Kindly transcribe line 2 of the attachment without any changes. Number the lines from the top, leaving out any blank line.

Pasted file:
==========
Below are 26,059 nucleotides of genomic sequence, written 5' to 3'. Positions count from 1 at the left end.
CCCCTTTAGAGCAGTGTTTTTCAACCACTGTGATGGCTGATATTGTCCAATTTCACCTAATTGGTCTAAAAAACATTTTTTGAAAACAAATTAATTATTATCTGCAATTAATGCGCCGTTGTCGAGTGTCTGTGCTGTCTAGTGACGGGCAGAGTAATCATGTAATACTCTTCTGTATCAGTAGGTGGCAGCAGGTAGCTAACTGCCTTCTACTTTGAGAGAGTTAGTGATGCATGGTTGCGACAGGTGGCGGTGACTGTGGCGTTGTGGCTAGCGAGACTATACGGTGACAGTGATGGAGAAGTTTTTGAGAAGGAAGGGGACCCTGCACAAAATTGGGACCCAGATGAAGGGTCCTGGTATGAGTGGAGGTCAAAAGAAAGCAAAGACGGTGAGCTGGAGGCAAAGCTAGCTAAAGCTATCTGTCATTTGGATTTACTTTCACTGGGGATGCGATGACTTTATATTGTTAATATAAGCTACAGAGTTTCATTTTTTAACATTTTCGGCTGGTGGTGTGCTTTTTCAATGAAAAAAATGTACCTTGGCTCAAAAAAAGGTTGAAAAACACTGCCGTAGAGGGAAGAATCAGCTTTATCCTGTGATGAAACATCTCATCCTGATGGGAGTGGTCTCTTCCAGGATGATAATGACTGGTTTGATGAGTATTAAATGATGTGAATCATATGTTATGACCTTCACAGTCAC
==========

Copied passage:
CCCCTTTAGAGCAGTGTTTTTCAACCACTGTGATGGCTGATATTGTCCAATTTCACCTAATTGGTCTAAAAAACATTTTTTGAAAACAAATTAATTATTATCTGCAATTAATGCGCCGTTGTCGAGTGTCTGTGCTGTCTAGTGACGGGCAGAGTAATCATGTAATACTCTTCTGTATCAGTAGGTGGCAGCAGGTAGCTAACTGCCTTCTACTTTGAGAGAGTTAGTGATGCATGGTTGCGACAGGTGGCGGTGACTGTGGCGTTGTGGCTAGCGAGACTATACGGTGACAGTGATGGAGAAGTTTTTGAGAAGGAAGGGGACCCTGCACAAAATTGGGACCCAGATGAAGGGTCCTGGTATGAGTGGAGGTCAAAAGAAAGCAAAGACGGTGAGCTGGAGGCAAAGCTAGCTAAAGCTATCTGTCATTTGGATTTACTTTCACTGGGGATGCGATGACTTTATATTGTTAATATAAGCTACAGAGTTTCATTTTTTAACATTTTCGGCTGGTGGTGTGCTTTTTCAATGAAAAAAATGTACCTTGGCTCAAAAAAAGGTTGAAAAACACTGCCGTAGAGGGAAGAATCAGCTTTATCCTGTGATGAAACATCTCATCCTGATGGGAGTGGTCTCTTCCAGGATGATAATGACTGGTTTGATGAGTATTAAATGATGTGAATCATATGTTATGACCTTCACAGTCAC